Regulator with heart
Assistant managing editor
Kim Seok-dong, chairman of the Financial Services Commission (FSC), has managed what none of his predecessors could, when he paved the path for Lone Star to exit Korea last week.
His predecessors may cite one reason or another for their failure to act promptly on the Texas-based private equity fund’s wish to sell its controlling stake in the Korea Exchange Bank (KEB).
Eight years ago, Lone Star was the only buyer for the troubled KEB and, with a little hyperbole, the government as good as begged the buy-and-sell financial entity to take over KEB.
If the Bank of Korea (BOK), which holds a 6.12 percent stake in KEB, had been more forthcoming, what ensued could have been avoided.
But the timid central bank pulled out all stops to avoid buying what is now one of the most lucrative institutions, traditionally serving as the main creditor and lender for large conglomerates.
It is hard to define whether the Lone Star saga is a tragedy, comedy, tragic-comedy or comic tragedy but it has one element or another of all. It is a comedy when considering the attempts by bureaucrats to wash their hands of it but contains tragic elements such as Byun Yang-ho’s legal problems.
Byun, a promising bureaucrat, led the way for Lone Star’s KEB takeover but later faced suspicions of allegedly being too chummy with the private equity firm. He was forced out of office and now heads a private equity fund himself after being legally exonerated.
The public is tired of arguments and counter-arguments stretching over the past eight years because Lone Star is walking away with estimated gains of 5 trillion won.
A sense of national resentment has been boiling over with the mere thought of Lone Star’s bounty being as great as the sum of each member of the Korean population numbering nearly 50 million paying 100,000 won.
Most have passed the stage of resentment and are entering one of reconciliation on the basis of a collective calmer perspective. In other words, taxes can be slapped on the proceedings.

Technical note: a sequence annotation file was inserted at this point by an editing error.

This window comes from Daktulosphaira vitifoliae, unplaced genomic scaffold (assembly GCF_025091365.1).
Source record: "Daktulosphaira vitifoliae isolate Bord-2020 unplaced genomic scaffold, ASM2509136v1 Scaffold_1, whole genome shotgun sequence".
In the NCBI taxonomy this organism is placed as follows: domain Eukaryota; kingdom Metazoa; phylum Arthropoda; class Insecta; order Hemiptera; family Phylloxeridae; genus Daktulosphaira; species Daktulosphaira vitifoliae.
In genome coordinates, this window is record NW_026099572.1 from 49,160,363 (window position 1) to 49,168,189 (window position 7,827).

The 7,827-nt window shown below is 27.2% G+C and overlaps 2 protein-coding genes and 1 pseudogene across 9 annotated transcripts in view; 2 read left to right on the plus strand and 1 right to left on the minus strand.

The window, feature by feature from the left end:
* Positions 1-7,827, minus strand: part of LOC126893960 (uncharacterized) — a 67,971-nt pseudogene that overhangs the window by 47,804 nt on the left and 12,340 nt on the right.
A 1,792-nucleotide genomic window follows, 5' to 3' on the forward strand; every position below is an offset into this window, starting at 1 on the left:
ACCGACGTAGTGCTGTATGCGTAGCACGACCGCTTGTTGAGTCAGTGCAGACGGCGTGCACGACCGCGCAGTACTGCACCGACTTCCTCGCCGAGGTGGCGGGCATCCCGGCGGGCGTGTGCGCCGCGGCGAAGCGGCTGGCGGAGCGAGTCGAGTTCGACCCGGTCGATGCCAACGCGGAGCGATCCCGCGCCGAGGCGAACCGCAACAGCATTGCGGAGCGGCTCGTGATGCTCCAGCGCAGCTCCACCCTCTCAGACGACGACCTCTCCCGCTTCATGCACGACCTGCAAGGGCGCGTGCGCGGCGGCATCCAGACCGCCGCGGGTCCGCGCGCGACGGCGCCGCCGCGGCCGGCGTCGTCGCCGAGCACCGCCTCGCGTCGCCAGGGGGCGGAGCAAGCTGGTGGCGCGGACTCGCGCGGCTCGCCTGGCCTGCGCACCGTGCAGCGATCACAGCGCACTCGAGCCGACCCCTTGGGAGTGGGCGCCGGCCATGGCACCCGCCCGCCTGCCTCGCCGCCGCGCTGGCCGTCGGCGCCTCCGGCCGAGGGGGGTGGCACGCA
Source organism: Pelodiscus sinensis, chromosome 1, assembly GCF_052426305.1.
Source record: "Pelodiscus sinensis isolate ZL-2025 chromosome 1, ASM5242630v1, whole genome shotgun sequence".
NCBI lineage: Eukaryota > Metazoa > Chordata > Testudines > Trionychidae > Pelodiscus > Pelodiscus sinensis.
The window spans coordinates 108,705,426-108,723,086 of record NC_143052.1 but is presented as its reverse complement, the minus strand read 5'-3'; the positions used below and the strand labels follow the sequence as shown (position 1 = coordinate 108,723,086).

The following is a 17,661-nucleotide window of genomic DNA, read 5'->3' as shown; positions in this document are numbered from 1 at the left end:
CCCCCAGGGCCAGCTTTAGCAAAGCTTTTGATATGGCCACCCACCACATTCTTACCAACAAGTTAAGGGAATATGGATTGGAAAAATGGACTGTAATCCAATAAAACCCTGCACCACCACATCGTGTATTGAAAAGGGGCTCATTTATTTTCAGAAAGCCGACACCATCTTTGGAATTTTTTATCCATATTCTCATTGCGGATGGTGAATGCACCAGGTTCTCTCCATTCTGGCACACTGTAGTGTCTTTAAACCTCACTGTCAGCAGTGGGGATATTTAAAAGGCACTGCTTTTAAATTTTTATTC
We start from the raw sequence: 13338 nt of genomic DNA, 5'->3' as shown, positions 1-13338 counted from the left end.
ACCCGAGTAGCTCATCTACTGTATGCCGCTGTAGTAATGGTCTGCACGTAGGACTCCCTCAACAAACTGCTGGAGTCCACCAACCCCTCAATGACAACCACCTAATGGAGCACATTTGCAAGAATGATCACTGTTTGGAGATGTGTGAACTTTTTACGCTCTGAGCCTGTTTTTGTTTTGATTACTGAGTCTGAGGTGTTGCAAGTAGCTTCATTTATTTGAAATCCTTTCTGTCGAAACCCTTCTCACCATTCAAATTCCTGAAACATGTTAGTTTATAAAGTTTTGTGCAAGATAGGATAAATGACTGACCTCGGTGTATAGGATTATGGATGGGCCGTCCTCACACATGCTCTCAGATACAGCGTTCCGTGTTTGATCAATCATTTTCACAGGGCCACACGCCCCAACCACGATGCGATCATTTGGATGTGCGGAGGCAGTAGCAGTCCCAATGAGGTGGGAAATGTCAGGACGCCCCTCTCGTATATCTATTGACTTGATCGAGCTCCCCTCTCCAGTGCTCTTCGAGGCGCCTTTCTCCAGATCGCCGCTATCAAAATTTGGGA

Besides, we can afford to see the situation from Lone Star’s perspective ― they were the party that was invited to rescue KEB; they are treated like a criminal rather than receive thanks and above all they may have made a bigger profit if they had invested elsewhere.
Take a cool-headed look at the past eight years and a deep breath, and try to consider it as one very expensive piano lesson. The consolation is that you think that you can be like Lang Lang and play the piano for the rest of your life to earn money. If you come up short then you can hope that your work will be financially rewarded posthumously.
If all told, one ingredient that is key to having the Lone Star saga reach its denouement or critical mass has been missing ― one bureaucrat with a big heart.
That is the current FSC chairman.
Since taking office, he has repeatedly said that he would bring about the last chapter of the Lone Star issue.
Sometimes his repeated vows looked as if meant to convince himself above all others because of the chance of being beleaguered by opposing forces during his time in office ― the KEB union, politicians and civic groups. If they don’t succeed, he will likely have to take the stand in a parliamentary hearing after the government changeover.
Then the question is why he has done it, knowing the odds against him.
First, the correct answer is that it is in his nature.
Kim, who likes to call himself a man of finance for 30 years, was a mid-level finance and economy official when the 1997-98 currency crisis hit Korea.
It is said that he was in charge of foreign currency policy but never given a chance to report directly to the finance minister, who was from the economic planning board (EPB). The ministry was the result of the combination of EPB and Treasury that was ordered by the then-President Kim Young-sam.
Only when Yoon Jeung-hyun, President Lee Myung-bak’s former finance minister and Kim’s boss, insisted Kang listen to Kim, was he allowed to report one-on-one, face-to-face with Kang.
Kang delegated his power regarding foreign reserve-related policy.
He asked for a daily limit of $100 million in the defense of the Korean currency but President Kim authorized him to use half that so he could use $50 million every day. We know the rest of the story ― despite his efforts Korea was put under IMF regency and underwent a draconian shakeup from its foundations.
So that explains why he has a heart.
Then, the next question is whether he has brains.
In the lead-up to last Friday’s ruling, he endowed himself with the authority to reject a figure for a discount in the amount Hana Financial has agreed to pay Lone Star for KEB’s controlling stake. Lone Star knows it and will demand any Hana proposal carry Kim’s blessing.
In other words, what is to follow after last week’s FSC ruling is a high-stake poker game between Lone Star CEO John Grayken and Kim Seok-dong through the proxy of Hana Chairman Kim Seung-yu.